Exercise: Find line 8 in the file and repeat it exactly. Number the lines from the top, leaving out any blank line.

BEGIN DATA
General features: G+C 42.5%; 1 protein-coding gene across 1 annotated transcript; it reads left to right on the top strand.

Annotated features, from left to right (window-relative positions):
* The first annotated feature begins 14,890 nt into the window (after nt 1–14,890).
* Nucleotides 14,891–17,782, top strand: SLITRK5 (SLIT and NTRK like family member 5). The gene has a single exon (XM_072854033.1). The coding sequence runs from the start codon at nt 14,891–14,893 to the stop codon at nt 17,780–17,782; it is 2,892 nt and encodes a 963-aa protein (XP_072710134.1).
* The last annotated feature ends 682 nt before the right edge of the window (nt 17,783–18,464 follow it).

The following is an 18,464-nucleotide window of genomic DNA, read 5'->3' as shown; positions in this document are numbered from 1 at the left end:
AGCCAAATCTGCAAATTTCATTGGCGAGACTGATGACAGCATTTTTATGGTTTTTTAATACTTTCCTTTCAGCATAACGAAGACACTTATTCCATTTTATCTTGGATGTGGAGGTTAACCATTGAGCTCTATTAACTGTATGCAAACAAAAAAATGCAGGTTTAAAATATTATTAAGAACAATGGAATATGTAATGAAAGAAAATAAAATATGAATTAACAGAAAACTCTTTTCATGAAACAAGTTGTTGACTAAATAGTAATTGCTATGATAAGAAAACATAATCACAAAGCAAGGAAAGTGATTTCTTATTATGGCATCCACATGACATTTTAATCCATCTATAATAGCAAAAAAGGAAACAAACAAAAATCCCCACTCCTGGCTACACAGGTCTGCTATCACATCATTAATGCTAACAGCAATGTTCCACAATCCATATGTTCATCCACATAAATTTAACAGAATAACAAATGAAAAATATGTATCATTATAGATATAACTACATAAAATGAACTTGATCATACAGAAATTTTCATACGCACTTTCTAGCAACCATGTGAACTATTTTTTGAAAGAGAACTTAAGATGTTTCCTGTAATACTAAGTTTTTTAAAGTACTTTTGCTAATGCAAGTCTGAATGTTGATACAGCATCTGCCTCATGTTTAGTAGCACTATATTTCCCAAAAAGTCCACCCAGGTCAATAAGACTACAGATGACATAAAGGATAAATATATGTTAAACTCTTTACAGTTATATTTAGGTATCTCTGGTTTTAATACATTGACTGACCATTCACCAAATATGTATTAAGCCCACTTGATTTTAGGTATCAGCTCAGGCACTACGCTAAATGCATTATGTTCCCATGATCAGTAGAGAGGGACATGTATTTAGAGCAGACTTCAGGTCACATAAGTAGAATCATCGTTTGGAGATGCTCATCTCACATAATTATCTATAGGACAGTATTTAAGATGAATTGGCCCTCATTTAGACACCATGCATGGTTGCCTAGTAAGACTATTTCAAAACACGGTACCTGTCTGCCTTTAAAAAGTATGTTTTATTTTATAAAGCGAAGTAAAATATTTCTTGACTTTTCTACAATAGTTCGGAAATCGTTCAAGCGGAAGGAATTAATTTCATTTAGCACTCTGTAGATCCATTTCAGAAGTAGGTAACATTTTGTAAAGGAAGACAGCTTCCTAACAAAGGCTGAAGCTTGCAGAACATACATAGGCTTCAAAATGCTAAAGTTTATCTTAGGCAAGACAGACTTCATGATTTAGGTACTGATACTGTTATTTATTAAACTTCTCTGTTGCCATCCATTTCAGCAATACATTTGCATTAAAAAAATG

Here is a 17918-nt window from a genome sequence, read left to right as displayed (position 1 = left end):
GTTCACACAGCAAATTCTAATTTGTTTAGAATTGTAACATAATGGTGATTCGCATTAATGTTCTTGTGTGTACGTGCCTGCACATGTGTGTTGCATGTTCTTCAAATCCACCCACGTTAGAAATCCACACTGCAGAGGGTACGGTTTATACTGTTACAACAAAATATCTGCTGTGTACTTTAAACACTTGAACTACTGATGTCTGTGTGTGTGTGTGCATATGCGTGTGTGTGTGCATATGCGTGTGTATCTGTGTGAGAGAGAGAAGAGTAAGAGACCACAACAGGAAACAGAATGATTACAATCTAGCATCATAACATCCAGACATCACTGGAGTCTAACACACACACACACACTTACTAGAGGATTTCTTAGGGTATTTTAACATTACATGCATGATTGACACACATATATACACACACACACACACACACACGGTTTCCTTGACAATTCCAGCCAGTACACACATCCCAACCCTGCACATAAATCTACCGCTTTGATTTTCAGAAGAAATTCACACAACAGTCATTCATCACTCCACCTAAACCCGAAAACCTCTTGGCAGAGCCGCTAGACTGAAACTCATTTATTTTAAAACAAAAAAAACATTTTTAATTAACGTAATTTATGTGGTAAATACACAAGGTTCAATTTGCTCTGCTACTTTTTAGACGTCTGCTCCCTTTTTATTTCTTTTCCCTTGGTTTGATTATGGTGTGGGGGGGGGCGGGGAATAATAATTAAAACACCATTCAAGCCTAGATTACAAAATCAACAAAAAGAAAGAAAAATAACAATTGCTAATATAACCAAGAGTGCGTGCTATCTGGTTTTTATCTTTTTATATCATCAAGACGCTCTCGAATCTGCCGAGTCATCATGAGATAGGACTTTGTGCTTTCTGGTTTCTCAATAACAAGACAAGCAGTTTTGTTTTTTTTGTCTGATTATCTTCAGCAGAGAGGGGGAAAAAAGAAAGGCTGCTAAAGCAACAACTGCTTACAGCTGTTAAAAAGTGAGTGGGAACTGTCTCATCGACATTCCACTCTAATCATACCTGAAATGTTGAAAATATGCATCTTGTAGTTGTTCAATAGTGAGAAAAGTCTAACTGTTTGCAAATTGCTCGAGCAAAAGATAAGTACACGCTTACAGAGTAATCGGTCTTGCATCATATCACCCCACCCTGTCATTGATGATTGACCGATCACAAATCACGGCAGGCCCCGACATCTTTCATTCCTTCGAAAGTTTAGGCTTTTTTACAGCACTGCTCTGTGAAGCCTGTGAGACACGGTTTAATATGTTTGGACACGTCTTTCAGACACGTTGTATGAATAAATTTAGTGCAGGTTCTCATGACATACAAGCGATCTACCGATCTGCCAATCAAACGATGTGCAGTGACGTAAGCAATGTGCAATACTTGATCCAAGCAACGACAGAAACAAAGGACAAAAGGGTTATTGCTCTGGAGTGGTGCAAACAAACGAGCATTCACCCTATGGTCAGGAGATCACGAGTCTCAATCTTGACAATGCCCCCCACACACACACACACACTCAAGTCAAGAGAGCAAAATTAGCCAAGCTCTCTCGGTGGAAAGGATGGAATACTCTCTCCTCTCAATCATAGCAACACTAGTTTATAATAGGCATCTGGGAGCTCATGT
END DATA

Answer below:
Here is a 17918-nt window from a genome sequence, read left to right as displayed (position 1 = left end):